A Great Testimony from a Thankful Mom

I have had the amazing experience of working with a 14 year old with Cerebral Palsy for the past few months. She and her mom have been coming here in an effort to prevent a fifth surgery in her 14 short years. They have done one surgery to lengthen her Achilles tendon and were looking at doing another.  At 14 she stands around 5’8″ and doesn’t appear to be finished growing!   She has been diagnosed with splastic dyplagia which compromises the control and function of her left leg, and she was unable to gets her heels to the floor when walking around the clinic.

For those of you who have read Pete Egoscue’s books or read other posts on either this blog or that of Austin Clinic Director Rick Mathes, we believe that, put simply, the body is enough. Our body has an amazing ability to heal itself, we just need to give it a chance. For years experts have told her that the only way she would be “fixed” is by surgery. This young girl came in to the clinic thinking that she was “broken” and that there was no hope for her. She was losing interest in doing things with her sisters and her mom was witnessing her daughter pull away more and more.

What I’ve witnessed over the last few months has been amazing. It’s one of those situations where you know what can and should happen, but when it actually does happen, it blows your mind. I took this young girl through 8-10 e-cises on her first visit, and not only did her posture completely change, but so did her overall level of function. The coolest thing, however, was to see her personality change! For the first time in a LONG time, she had hope. She had control over her legs, her feet, her ankles….and maybe, just maybe, her health. She felt the difference–she could put her heels on the ground!  And she looked different-we took before and after pictures that were DRAMATICALLY different. Overall, it was a pretty cool day for everyone involved. This isn’t to toot my own horn or Egoscue’s horn, for that matter. It’s just simply to say that the body is enough. Here are a couple of emails from her mother.  The first one is from her first visit and the second one was an update she sent me this week:


Dear John and Carrie,

What a pleasure to meet you yesterday!

By the time we got home and the girls were in bed, it was ten o’clock. As we watched coverage of the Tour de France, suddenly the full impact of the suppressed emotions of the day hit me with waves of sobbing and thankfulness. I have a hope for my daughter which I never even considered I would have- a hope which I wonder if I should even now entertain. (One vision that passed through my mind was of her current AFO’s–Ankel-Foot Orthosis–as the last pair she would ever have. You can’t imagine how strange and wonderful that felt-another wave of tears.)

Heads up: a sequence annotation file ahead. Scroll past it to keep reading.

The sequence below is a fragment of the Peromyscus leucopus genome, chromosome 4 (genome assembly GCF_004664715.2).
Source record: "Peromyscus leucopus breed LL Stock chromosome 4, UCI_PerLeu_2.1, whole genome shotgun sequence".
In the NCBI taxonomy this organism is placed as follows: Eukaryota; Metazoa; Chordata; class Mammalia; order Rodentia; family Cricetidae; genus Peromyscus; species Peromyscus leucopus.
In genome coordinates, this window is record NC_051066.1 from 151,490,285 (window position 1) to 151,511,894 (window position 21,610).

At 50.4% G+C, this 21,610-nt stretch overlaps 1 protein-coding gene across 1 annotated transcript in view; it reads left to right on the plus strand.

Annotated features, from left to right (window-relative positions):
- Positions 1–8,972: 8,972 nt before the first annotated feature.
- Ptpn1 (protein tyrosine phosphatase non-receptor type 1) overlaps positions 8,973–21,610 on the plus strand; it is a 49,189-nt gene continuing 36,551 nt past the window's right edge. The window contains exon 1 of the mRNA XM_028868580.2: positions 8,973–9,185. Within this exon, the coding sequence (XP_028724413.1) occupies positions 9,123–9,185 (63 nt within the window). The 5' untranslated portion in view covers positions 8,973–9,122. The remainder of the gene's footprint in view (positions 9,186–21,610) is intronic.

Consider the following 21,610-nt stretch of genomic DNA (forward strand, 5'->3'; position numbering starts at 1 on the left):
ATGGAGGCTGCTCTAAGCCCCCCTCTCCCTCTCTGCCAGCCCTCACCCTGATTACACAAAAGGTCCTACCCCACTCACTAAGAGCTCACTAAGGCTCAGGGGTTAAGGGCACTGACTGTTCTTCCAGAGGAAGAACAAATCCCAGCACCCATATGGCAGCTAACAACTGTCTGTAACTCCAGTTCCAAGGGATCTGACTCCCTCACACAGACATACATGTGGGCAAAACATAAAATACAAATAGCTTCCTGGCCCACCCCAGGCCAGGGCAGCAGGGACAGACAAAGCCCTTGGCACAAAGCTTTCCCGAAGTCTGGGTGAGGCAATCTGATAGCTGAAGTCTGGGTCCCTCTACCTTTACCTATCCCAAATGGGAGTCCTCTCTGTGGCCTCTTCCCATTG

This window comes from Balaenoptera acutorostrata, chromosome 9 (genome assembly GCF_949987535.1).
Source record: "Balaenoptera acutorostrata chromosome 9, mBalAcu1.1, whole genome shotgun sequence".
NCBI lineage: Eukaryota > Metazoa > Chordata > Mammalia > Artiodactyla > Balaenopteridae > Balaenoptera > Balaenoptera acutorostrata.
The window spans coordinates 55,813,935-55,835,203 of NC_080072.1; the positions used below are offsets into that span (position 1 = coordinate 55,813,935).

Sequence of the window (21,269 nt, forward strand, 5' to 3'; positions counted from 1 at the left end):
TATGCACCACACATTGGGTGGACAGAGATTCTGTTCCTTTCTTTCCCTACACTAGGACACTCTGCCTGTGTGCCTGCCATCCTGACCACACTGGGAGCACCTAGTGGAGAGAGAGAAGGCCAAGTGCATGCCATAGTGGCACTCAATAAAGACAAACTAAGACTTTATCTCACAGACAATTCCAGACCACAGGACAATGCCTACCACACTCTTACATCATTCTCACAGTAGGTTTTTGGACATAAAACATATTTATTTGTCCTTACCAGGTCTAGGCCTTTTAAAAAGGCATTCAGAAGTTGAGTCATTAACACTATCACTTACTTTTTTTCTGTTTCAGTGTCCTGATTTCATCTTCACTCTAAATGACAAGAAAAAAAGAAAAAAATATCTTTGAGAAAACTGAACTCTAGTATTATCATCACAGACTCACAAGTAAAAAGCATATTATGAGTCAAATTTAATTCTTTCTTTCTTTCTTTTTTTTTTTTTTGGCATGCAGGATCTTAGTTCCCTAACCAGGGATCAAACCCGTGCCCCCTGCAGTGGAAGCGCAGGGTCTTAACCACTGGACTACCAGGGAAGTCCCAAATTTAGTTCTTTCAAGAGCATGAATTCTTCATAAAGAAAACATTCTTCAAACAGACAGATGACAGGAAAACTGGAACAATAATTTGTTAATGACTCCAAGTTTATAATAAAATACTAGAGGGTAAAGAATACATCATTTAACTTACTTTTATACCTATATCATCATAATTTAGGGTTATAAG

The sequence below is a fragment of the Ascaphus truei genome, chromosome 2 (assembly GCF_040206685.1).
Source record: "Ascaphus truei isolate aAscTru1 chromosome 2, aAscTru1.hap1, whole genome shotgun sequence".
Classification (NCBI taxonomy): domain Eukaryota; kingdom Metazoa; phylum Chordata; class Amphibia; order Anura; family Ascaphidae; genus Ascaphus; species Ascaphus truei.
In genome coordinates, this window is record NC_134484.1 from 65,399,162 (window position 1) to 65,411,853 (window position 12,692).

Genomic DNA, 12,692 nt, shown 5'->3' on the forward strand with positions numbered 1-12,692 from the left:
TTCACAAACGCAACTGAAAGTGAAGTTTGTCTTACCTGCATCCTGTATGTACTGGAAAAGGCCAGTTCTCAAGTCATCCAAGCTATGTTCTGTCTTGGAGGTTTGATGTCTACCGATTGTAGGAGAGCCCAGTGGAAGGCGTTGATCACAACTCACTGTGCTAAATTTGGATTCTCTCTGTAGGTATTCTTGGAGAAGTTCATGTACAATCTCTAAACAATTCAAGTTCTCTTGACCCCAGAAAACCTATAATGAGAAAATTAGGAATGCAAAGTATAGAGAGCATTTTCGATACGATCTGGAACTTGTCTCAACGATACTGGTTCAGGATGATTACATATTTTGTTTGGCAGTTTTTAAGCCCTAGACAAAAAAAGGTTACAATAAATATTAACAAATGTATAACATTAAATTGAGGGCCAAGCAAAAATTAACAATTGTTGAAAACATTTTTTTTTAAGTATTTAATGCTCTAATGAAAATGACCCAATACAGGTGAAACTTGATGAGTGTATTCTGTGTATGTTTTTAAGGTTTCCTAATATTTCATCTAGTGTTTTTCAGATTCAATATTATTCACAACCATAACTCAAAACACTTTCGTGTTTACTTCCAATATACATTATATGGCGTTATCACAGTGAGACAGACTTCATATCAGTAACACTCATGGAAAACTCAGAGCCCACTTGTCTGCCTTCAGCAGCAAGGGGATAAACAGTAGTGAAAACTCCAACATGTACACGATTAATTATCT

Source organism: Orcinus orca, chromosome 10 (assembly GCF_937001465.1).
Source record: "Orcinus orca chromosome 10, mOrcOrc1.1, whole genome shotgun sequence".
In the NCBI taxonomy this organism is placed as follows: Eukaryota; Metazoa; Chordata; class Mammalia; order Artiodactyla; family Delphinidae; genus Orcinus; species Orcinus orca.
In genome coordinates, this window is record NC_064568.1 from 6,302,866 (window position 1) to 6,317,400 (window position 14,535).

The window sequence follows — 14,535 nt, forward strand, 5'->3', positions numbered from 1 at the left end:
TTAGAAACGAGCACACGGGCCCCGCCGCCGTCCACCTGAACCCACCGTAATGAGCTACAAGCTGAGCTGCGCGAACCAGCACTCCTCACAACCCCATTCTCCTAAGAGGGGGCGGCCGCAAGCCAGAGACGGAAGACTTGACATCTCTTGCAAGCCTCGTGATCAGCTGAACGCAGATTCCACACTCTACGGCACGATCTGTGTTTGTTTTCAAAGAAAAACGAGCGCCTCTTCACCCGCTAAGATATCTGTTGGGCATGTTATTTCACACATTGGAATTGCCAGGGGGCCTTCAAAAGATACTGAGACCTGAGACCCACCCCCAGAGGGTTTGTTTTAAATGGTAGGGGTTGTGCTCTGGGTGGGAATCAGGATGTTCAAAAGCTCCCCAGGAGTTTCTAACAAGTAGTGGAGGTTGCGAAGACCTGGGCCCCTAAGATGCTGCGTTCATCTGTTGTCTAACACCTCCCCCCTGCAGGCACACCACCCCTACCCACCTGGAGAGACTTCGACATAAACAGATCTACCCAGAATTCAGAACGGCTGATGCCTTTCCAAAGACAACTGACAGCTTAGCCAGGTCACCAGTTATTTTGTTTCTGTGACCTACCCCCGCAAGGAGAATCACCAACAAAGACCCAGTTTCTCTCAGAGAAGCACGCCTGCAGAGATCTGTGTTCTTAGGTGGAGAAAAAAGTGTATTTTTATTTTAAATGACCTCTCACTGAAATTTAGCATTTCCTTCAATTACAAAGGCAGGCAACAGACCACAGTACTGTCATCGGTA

During her time with you, as I watched the change in her countenance reflecting the change in her attitude, her perception of her limitations, her pleasure at the progress she made, I can not describe how I felt…seeing her so engaged when she has been so recently tired of the whole thing and not wanting to do anything (exercise, wear her braces, etc.) but “sit in a chair and read.”…and so on…I wish I could write well enough to express how I feel.

You are gifted at drawing her into conversation. She may not have responded so well to someone else.


Dear John,

Over the weekend, I asked Abigail to load the dishwasher.  She did so without complaining.  Later that day, I found her doing it again when she saw the need.  Besides the significance and joy of seeing my 14 y.o. helping without being asked,  I also saw her do something that has been more difficult than one might think.  Just to bend down and retrieve the dishwasher powder from under the sink involved knees together, hanging on ligaments, delicately balancing, staggering back and forth a few steps and finally making a grab for it. Then turn, bend, hang on, etc. to pour into the machine.  Repeat such balancing act for all the dishes, silverware, cups, etc. and it was, at best, a strenuous and tedious chore for her. I cannot describe the joy of seeing her easily and happily carrying out this mundane, routine, daily activity.

Sunday afternoon I heard Abigail coming down the stairs.  I can always tell by the sound of her walk who it is.  Anyway, it was different in that there was less of an irregular clump, clumping sound and more of an even paced and quicker stepping down.  But the best part was that after she got what she wanted from the kitchen, she RAN UP THE STAIRS!!!!!!!!!!! and I wasn’t holding my breath to hear if she tripped, because I could hear that she was running so well!  I think I could hear her smiling, too.

These are 2 memories I will treasure in my heart.  What a change from the girl who wanted to “sit in the chair”, “be left alone”.  Whether she knows it, she is enjoying her increasing ability to move more freely.